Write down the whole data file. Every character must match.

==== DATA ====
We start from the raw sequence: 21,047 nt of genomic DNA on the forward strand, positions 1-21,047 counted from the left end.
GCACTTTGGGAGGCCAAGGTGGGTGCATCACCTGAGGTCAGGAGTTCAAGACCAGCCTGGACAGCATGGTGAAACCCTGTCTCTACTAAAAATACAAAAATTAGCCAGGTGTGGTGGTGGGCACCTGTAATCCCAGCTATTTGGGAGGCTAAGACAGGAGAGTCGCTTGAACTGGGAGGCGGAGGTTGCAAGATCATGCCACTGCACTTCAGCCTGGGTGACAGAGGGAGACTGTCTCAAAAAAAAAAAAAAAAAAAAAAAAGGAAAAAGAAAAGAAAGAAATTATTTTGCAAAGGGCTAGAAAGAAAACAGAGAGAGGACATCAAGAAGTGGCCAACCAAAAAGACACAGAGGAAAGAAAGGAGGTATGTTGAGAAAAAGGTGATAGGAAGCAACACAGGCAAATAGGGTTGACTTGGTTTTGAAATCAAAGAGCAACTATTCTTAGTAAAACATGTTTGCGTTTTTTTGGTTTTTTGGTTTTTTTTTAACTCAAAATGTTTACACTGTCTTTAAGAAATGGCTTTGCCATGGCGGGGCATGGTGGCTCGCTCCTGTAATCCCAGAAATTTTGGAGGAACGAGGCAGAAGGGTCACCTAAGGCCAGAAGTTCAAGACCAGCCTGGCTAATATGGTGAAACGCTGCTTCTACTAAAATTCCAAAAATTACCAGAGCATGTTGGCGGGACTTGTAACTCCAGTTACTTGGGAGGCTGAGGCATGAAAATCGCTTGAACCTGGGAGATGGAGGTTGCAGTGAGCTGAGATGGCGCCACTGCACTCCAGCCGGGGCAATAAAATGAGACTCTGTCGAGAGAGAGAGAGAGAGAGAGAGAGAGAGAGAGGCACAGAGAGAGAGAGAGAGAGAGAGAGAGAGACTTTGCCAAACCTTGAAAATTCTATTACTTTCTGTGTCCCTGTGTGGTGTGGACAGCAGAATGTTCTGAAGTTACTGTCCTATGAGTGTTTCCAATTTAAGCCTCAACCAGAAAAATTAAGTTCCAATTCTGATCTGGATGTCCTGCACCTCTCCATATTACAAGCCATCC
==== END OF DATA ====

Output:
We start from the raw sequence: 21,047 nt of genomic DNA on the forward strand, positions 1-21,047 counted from the left end.
GCACTTTGGGAGGCCAAGGTGGGTGCATCACCTGAGGTCAGGAGTTCAAGACCAGCCTGGACAGCATGGTGAAACCCTGTCTCTACTAAAAATACAAAAATTAGCCAGGTGTGGTGGTGGGCACCTGTAATCCCAGCTATTTGGGAGGCTAAGACAGGAGAGTCGCTTGAACTGGGAGGCGGAGGTTGCAAGATCATGCCACTGCACTTCAGCCTGGGTGACAGAGGGAGACTGTCTCAAAAAAAAAAAAAAAAAAAAAAAAGGAAAAAGAAAAGAAAGAAATTATTTTGCAAAGGGCTAGAAAGAAAACAGAGAGAGGACATCAAGAAGTGGCCAACCAAAAAGACACAGAGGAAAGAAAGGAGGTATGTTGAGAAAAAGGTGATAGGAAGCAACACAGGCAAATAGGGTTGACTTGGTTTTGAAATCAAAGAGCAACTATTCTTAGTAAAACATGTTTGCGTTTTTTTGGTTTTTTGGTTTTTTTTTAACTCAAAATGTTTACACTGTCTTTAAGAAATGGCTTTGCCATGGCGGGGCATGGTGGCTCGCTCCTGTAATCCCAGAAATTTTGGAGGAACGAGGCAGAAGGGTCACCTAAGGCCAGAAGTTCAAGACCAGCCTGGCTAATATGGTGAAACGCTGCTTCTACTAAAATTCCAAAAATTACCAGAGCATGTTGGCGGGACTTGTAACTCCAGTTACTTGGGAGGCTGAGGCATGAAAATCGCTTGAACCTGGGAGATGGAGGTTGCAGTGAGCTGAGATGGCGCCACTGCACTCCAGCCGGGGCAATAAAATGAGACTCTGTCGAGAGAGAGAGAGAGAGAGAGAGAGAGAGAGAGGCACAGAGAGAGAGAGAGAGAGAGAGAGAGAGACTTTGCCAAACCTTGAAAATTCTATTACTTTCTGTGTCCCTGTGTGGTGTGGACAGCAGAATGTTCTGAAGTTACTGTCCTATGAGTGTTTCCAATTTAAGCCTCAACCAGAAAAATTAAGTTCCAATTCTGATCTGGATGTCCTGCACCTCTCCATATTACAAGCCATCC